The late Patric Standford may have written these short pieces deliberately to provoke our feedback. If so, his success is reflected in the rich range of readers' comments appearing at the foot of most of the pages.
Baritone James Gaughan and pianist David Hammond arranged the programme for their Derby Cathedral lunchtime song recital - Derby, UK, 5 July 2019 - in chronological order, not of composer, but of poet. It was a neat idea, that other recitalists could well take note of.
As a kind of prologue, they charted the changing moods of 'Bright is the Ring of Words', from Vaughan Williams' Songs of Travel, establishing the idea of poetry and music living on after their creators. They then moved to three Elizabethan settings, including a robust account of Finzi's 'Who is Sylvia?', but missing a little of the playfulness of 'When Laura Smiles' by lutenist-composer Philip Rosseter.
A group of seventeenth- and eighteenth-century poets followed, though here the chronology got rather confused. The warm lyricism of 'Of All the Tourments' from Parry's English Lyrics, and Sullivan's only Robert Burns setting, 'Mary Morison', were followed by an account of Schubert's 'Die Forelle' in which the rippling piano figures were slightly overbalanced, allowing the mood to darken too early. A sturdy reading of Haydn's 'Sailor's Song' was followed by nicely introspective takes on 'If There Were Dreams to Sell' by John Ireland, and Roger Quilter's Byron setting 'There be None of Beauty's Daughters'.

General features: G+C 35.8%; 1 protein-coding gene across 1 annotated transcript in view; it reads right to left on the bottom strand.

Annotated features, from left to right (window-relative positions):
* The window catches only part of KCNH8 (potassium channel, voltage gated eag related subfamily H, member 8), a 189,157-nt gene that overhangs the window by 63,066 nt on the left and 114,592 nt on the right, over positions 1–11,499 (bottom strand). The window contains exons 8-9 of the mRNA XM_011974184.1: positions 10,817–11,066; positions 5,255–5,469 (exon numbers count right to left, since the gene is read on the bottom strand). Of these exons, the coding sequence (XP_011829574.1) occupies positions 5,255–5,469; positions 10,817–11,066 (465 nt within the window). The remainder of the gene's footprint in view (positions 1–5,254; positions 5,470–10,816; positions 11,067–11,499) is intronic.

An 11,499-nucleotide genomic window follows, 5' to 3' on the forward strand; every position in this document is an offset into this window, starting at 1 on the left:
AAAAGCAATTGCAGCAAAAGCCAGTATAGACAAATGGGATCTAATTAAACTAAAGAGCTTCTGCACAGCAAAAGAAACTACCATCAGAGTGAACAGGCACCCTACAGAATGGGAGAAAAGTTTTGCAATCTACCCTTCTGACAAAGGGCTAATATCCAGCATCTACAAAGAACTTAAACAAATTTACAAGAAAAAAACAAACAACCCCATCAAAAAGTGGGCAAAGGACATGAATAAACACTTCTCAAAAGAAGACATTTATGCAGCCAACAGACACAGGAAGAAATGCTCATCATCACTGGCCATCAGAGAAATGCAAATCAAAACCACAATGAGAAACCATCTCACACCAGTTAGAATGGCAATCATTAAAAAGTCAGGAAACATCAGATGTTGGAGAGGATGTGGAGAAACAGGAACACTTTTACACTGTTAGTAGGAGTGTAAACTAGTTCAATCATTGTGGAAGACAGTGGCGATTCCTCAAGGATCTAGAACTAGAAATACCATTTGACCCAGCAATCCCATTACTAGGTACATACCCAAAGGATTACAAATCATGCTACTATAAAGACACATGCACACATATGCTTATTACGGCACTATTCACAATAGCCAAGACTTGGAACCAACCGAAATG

'Widmung', the opening song of Robert Schumann's Myrthen, lacked a sense of excitement, but there was firmness and determination in another of Vaughan Williams' Songs of Travel, 'The Vagabond', and David Hammond explored a range of piano colours In Debussy's 'La Mer Est Plus Belle'.
Finally we came to three settings of poems from A E Housman's A Shropshire Lad, with Arthur Somervell's 'The Street Sounds to the Soldier's Tread', its lingering farewell undercutting its earlier would-be heroism, and Graham Peel's rather uninvolving 'In Summertime on Bredon'. 'The Lads in Their Hundreds' by George Butterworth was a little too measured, missing the off-hand casualness that normally makes it so moving. As an encore, a vigorous account of Frank Bridge's 'Blow, Blow Thou Winter Wind' looped neatly back to Shakespeare.
A well-thought-out programme, but just a little too well-behaved in performance.
Copyright © 14 July 2019